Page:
The underrepresentation of American Indian (AI) students pursuing higher education opportunities continues to persist. This study sought to measure the perceived changes in participants’ self-efficacy and confidence in navigating the college environment as a result of their participation in a mentoring program and addressed the research question “How does mentoring contribute to changes in tribal college students reported self-efficacy?” Nineteen participants who had participated in a semester-long mentoring program were given a retrospective pre- then post-program survey to measure changes in participants’ perceived confidence in navigational and informational skills related to college success. Participants reported a significantly higher level of awareness in the post-program survey than they did in the pre-program survey across all of the mentoring program goals with the exception of one goal. In addition, there were no reported differences in AI and non-AI participants’ and Science, Technology, Engineering, and Mathematics (STEM)/non-STEM responses on the five scaled variables for the mentoring survey. Providing support early on in a student’s educational career allows for the establishment of student connections with peers, support personnel, and resources that they can turn to for help in academics or setting goals. Additionally, early support provides encouragement and a sense of belief in themselves, which is critical to student success.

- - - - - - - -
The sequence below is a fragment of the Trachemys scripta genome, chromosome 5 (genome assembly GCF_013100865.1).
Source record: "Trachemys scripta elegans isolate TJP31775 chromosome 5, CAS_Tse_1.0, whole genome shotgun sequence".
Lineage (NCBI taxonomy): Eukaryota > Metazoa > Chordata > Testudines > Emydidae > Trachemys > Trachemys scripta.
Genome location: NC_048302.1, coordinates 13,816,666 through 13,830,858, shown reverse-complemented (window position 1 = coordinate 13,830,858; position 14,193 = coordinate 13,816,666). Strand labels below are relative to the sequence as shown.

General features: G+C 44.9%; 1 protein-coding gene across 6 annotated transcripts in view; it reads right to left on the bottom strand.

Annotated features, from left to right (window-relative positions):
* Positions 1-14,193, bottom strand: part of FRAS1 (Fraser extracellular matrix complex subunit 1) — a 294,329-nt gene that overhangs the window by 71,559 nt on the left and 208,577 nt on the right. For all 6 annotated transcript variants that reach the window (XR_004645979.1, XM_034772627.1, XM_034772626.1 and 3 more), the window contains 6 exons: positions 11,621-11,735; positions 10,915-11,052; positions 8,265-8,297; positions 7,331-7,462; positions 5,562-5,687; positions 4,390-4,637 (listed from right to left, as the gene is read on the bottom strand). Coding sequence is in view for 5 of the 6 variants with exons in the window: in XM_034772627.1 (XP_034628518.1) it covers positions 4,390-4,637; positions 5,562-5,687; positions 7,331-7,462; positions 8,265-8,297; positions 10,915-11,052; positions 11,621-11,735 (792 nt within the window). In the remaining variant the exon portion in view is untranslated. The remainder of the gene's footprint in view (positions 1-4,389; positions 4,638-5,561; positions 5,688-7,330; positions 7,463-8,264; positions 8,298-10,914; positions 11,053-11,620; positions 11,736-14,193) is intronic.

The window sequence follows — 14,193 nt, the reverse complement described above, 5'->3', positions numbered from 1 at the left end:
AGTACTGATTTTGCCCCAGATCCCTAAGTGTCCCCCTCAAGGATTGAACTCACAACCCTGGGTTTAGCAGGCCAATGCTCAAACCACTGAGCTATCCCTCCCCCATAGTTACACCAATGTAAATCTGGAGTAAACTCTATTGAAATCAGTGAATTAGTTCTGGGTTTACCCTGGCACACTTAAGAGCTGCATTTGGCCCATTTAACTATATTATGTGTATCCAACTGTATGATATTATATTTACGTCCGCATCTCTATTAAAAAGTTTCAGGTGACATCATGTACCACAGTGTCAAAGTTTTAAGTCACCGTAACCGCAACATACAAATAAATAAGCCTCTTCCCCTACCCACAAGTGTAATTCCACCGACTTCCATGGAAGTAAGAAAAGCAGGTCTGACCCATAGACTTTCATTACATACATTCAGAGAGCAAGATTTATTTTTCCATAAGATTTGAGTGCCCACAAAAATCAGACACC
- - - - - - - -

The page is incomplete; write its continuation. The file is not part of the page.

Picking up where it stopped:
This is an open access article distributed under the Creative Commons Attribution License
which permits unrestricted use, distribution, and reproduction in any medium, provided the original work is properly cited